The TROPOspheric Monitoring Instrument (TROPOMI) is used to derive top-down NOX emissions for two large power plants and three megacities in North America. We first re-process the vertical column NO2 with an improved air mass factor to correct for a known systematic low bias in the operational retrieval near urban centers. For the two power plants, top-down NOX emissions agree to within 10% of the emissions reported by the power plants. We then derive top-down NOX emissions rates for New York City, Chicago, and Toronto, and compare them to projected bottom-up emissions inventories. In this analysis of 2018 NOX emissions, we find a +22% overestimate for New York City, a −21% underestimate in Toronto, and good agreement in Chicago in the projected bottom-up inventories when compared to the top-down emissions. Top-down NOX emissions also capture intraseasonal variability, such as the weekday versus weekend effect (emissions are +45% larger on weekdays versus weekends in Chicago). Finally, we demonstrate the enhanced capabilities of TROPOMI, which allow us to derive a NOX emissions rate for Chicago using a single overpass on July 7, 2018. The large signal-to-noise ratio of TROPOMI is well-suited for estimating NOX emissions from relatively small sources and for sub-seasonal timeframes.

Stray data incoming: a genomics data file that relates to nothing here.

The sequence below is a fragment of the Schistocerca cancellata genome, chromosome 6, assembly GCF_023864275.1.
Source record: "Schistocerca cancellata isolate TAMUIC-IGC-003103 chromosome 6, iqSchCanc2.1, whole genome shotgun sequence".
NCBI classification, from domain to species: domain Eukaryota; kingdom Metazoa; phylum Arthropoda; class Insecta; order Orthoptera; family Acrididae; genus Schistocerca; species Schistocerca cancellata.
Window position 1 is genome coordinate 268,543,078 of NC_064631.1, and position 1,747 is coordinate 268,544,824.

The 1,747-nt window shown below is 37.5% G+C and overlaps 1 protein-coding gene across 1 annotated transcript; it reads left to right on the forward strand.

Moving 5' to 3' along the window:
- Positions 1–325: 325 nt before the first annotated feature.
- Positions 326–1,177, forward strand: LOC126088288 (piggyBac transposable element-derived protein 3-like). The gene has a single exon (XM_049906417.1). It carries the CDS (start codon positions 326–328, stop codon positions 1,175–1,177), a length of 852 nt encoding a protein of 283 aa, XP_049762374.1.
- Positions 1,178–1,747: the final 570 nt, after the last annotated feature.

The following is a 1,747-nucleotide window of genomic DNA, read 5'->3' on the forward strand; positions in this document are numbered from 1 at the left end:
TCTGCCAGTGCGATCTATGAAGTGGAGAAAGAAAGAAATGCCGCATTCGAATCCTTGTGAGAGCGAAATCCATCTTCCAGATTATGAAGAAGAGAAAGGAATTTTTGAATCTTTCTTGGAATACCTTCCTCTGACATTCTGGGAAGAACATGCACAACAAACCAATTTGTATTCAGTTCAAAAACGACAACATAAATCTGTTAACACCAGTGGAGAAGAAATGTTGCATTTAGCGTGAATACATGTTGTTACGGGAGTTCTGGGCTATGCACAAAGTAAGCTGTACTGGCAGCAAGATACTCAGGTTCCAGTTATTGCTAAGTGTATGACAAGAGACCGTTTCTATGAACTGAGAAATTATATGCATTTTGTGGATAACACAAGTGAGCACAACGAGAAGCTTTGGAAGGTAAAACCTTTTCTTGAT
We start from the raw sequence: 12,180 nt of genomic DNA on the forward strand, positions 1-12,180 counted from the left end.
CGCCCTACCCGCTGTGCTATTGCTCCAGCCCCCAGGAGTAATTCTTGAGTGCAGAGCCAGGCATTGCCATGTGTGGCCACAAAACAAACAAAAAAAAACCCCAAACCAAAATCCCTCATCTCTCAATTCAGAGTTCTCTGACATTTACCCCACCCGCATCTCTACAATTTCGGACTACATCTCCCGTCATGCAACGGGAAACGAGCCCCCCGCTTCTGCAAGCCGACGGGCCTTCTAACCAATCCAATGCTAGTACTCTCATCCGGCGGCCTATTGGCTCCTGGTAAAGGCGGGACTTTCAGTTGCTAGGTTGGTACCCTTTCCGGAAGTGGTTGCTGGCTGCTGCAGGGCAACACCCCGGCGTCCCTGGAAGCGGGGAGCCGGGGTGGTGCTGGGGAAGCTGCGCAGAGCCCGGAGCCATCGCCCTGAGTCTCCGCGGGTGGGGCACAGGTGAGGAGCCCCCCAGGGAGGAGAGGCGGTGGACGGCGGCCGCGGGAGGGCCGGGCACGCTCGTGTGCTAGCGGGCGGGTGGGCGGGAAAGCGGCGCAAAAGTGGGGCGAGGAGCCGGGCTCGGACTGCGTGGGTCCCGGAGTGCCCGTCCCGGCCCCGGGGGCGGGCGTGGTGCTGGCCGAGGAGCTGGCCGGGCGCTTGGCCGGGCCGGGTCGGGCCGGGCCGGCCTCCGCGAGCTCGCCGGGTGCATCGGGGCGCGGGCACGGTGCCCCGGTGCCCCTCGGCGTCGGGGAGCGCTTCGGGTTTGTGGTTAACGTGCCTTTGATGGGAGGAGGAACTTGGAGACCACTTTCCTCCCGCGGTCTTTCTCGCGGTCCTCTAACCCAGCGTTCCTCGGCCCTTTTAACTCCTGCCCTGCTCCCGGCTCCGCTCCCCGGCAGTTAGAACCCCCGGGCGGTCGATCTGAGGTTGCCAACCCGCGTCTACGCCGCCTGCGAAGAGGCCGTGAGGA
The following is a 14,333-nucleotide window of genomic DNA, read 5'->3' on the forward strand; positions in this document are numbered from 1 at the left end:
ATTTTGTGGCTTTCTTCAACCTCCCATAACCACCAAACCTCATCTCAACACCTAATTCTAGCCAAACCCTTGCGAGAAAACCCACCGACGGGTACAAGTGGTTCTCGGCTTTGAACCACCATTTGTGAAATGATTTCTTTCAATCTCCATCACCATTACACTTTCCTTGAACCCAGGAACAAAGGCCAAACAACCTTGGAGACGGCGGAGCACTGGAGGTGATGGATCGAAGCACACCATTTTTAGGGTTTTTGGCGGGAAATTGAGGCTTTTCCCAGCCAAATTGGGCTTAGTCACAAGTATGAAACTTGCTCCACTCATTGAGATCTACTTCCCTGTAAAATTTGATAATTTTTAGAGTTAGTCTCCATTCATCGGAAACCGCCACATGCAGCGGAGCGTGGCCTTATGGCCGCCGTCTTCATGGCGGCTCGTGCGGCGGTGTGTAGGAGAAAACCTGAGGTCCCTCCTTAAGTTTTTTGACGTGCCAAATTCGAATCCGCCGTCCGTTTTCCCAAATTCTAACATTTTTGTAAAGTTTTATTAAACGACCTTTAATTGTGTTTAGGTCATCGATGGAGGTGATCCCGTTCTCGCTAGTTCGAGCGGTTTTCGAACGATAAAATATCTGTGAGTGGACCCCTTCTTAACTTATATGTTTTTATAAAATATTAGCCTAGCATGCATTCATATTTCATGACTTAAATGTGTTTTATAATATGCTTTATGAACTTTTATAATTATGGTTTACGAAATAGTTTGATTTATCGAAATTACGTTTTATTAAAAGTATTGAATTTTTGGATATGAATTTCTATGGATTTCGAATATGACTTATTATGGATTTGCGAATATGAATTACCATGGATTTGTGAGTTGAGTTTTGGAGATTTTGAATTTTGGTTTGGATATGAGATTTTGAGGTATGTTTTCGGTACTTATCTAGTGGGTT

DL Goldberg, Z Lu, DG Streets, B de Foy, D Griffin, CA McLinden, LN Lamsal, NA Krotkov, H Eskes. Enhanced Capabilities of TROPOMI NO2: Estimating NOX from North American Cities and Power Plants
Status: published, Journal: Environmental Science & Technology, Volume: 21, Year: 2019, First page: 12594, Last page: 12601, doi: https://doi.org/10.1021/acs.est.9b04488